If you are seeing these issues, it is likely because your database size is too large or your cryptography settings are too high to be used in the AutoFill mode (the exact limit will vary depending on what device you are using). We discuss both issues below with suggested fixes.
Argon2 Memory Usage
If you are using Argon2 or Argon2id as your Key Derivation Function (KDF) then your memory setting must be below 64MB to function in AutoFill mode. You can view and change these settings within Strongbox on iOS. To do so follow the instructions below or watch the video below:
- Unlock your Database
- Tap the 'More' circular button in the top right corner.
- Tap 'Database Settings'
- Tap 'Encryption Settings'
Here you can see various settings. If you have Argon2 enabled you will also see a Memory parameter. Please ensure that it is set to 64MB or less (we recommend 32MB just to allow some margin).
If your database is quite large, it can also be a challenge to decrypt and encrypt it in AutoFill mode. One thing you can do it to make sure that your KeePass database is using the latest KDBX4 format. You can also check and set this format using the same instructions as above. However, instead of changing the Argon2 memory, instead make sure your Database Format is KDBX4. There will be a small orange warning indicator if you are not using the latest format. This format allows for far more efficient encryption/decryption, and Strongbox has been optimized for this format. This should help reduce the size of your database also.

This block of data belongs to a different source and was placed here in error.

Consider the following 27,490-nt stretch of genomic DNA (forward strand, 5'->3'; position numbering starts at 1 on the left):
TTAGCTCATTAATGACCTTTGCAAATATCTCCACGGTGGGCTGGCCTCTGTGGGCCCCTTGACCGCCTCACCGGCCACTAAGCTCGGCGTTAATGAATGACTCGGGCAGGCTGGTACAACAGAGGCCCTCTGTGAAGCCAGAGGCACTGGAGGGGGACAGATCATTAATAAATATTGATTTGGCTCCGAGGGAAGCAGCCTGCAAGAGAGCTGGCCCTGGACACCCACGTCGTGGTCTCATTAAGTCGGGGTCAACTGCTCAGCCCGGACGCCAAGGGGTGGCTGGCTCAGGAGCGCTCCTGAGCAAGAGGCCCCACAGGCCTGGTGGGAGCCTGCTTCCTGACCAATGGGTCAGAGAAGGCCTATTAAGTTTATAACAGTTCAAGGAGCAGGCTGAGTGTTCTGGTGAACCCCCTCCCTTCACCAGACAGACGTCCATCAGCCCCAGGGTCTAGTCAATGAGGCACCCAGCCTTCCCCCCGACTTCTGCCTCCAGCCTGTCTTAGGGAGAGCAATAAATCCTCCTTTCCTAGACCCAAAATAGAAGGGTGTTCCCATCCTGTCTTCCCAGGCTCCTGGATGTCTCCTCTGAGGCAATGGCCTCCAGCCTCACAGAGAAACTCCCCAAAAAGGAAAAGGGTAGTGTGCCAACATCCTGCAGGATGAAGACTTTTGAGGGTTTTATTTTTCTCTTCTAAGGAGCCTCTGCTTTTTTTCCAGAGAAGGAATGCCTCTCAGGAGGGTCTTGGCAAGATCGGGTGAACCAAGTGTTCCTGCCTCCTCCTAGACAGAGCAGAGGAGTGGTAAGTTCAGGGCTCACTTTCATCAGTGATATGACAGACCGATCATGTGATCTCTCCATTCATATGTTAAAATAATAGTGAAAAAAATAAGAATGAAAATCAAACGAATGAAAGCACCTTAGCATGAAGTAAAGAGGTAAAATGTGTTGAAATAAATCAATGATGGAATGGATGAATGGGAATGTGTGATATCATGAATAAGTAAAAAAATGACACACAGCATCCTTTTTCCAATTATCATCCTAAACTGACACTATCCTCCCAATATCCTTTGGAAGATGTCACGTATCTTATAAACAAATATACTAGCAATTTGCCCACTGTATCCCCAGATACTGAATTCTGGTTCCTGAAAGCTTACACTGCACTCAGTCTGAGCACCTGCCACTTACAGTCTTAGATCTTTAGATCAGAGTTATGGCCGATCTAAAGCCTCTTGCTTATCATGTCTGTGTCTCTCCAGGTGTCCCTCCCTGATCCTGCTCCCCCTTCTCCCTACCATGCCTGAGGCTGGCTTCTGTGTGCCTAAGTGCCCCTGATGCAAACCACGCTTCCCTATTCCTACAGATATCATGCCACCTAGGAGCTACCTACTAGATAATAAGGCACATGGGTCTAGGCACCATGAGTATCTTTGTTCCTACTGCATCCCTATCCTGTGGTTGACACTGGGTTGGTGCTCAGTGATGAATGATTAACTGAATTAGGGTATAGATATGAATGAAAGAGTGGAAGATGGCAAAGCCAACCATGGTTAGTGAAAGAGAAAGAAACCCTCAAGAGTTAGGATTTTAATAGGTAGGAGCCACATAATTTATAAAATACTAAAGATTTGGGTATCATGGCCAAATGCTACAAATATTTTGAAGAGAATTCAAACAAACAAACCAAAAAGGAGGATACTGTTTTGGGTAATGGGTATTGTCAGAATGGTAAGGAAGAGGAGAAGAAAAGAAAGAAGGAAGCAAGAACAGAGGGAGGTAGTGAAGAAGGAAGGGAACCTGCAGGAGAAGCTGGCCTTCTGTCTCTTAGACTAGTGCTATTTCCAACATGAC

This is related to Apple’s App Extension Resource Budget policies. Apple allows App Extensions (which is what the Strongbox AutoFill component is) only a very small portion of system resources, and terminates the process very quickly and without warning if it exceeds certain CPU/Memory usage limitations. Unfortunately part of what makes Strongbox the most secure password manager depends on using a lot of resources to protect your secrets. Ultimately and unfortunately, there isn’t much Strongbox can do about this. Apple’s limitations are somewhat arbitrary and not open to appeal. This is a difficult situation for a Password Manager to be in, because CPU/Memory is a large part of opening an encrypted database.